Todd Gitlin, Frances Fox Piven and Michael Walzer spoke at a City University of New York symposium on “The Vanishing American Left” in September 2006. These essays are drawn from their talks. —Eds.
I DON'T KNOW about “vanishing”—we probably weren’t as strong as we thought we were in the sixties, and we probably are not as weak as we think we are today. Back then, there were still some illusions about ideological coherence and perhaps some sense that we were actually building organizations. But the sixties left no organizational residue, and we no longer can have any illusions about ideological coherence. Still, if you add up all the “fragments”—environmentalists; feminists; antiwar activists; all the people still fighting for civil rights; ACLU types; multiculturalists of all sorts (well, of some sorts); Americans active in global civil society in organizations such as Amnesty International, Human Rights Watch, and Doctors Without Borders; the readers of left magazines, and so on, I doubt that our numbers have dropped all that much.
If we are politically weaker, as we obviously are, it is not because we are fewer, but because of two long-term trends: first, the demobilization of the labor movement and the decline of the unions (liberals and leftists have paid too little attention to this); and second, the mobilization of evangelical Christians, who were largely withdrawn and politically passive back in the sixties (and also, though we never noticed it, bitter and resentful)....
I remember or think I remember an oppositional politics that had some weight and integrity. I am less sure about the existence of a politics like that today. What’s been vanishing in this country over the last years is a left that doesn’t deserve to vanish....
But the real left, I mean, the left whose members vote Democratic (or should vote Democratic, though too many of them don’t) but think of themselves as an independent political force—that left should never be muffled or evasive. We should have a clear position or, because we are an argumentative lot, a range of positions that have a strong family resemblance. We should share a commitment to a set of principles, even if we disagree sharply about how best to represent those principles in the “real world.” The principles are big ones, like freedom, democracy, and—the defining principle of any left—equality. What these words mean is uncertain, but not all that uncertain, and we need to take them seriously.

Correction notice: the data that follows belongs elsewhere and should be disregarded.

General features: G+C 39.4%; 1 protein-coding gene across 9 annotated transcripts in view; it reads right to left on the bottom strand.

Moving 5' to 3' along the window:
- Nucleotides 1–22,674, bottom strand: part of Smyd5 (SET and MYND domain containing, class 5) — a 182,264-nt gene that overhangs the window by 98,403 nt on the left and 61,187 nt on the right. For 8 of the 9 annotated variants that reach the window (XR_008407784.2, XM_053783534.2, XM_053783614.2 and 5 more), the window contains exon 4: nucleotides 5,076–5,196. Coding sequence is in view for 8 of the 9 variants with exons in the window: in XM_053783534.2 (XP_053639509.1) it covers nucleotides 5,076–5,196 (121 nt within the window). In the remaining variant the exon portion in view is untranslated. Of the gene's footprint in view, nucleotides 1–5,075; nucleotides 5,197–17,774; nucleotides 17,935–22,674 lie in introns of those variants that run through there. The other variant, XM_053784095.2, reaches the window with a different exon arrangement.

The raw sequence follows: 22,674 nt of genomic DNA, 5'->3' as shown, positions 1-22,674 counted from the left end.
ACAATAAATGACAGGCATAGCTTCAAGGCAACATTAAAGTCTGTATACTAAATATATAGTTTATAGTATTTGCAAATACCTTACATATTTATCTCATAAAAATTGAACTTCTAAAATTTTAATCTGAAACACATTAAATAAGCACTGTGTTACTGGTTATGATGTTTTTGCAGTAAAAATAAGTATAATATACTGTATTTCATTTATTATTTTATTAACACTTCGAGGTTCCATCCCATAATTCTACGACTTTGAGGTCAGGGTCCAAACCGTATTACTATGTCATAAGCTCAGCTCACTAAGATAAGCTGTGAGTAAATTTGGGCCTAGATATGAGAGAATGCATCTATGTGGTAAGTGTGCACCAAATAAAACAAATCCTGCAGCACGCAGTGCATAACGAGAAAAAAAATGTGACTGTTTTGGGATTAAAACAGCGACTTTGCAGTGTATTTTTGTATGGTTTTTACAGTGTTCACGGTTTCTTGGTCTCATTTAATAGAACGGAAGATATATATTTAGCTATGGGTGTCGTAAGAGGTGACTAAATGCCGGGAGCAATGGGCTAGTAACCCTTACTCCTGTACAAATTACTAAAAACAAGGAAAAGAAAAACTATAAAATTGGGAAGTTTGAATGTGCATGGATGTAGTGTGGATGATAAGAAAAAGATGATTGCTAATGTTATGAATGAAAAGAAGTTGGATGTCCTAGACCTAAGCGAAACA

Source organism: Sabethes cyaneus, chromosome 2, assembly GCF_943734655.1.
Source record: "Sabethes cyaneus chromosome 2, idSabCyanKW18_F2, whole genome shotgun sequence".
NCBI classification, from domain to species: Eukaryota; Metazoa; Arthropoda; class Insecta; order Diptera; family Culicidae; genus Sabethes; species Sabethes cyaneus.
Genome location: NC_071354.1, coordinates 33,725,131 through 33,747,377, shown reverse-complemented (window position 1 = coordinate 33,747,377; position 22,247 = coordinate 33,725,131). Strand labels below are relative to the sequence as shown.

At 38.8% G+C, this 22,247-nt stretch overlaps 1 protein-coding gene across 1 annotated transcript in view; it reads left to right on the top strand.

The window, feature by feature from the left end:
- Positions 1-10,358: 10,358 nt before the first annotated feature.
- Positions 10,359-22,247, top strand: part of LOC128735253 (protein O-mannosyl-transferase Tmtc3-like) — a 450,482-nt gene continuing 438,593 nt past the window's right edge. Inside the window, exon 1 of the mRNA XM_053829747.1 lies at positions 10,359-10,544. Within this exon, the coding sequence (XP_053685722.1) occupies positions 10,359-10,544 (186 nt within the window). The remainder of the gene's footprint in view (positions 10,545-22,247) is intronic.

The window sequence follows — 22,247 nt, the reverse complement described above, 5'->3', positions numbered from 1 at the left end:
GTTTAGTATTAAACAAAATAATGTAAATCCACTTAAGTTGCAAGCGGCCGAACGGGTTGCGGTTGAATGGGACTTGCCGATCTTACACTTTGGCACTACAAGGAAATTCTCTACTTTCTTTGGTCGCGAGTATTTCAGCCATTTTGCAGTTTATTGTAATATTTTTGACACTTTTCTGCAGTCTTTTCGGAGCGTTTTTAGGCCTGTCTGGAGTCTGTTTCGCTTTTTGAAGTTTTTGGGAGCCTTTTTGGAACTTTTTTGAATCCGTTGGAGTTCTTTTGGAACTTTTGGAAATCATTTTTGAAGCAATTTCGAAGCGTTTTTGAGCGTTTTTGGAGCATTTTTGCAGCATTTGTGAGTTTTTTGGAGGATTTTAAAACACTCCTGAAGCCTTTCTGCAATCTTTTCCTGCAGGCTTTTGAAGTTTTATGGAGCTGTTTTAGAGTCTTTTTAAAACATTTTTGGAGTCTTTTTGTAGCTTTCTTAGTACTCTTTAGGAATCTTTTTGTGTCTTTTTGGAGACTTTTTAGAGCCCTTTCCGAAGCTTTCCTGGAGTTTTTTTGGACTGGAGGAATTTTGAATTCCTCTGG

What would a left be like that had commitments like that? Ever since September 11, 2001, the really difficult political questions have had to do with global politics. But the Bush administration has used this fact, has used the cover of war and terror, to push the country hard right on domestic issues. So let’s start there.
The left we need would be strongly pro-labor and committed to rebuilding the union movement. I put this first because the idea of an egalitarian politics without a base among industrial and service workers is an illusion—a common illusion among leftist defenders of “difference,” but an illusion nonetheless.
We should have a redistributive program with teeth in it, which means that we are committed to a radical revision of the way the tax system works, so that the burdens of both domestic welfare and an internationalist politics are shared fairly by all our citizens.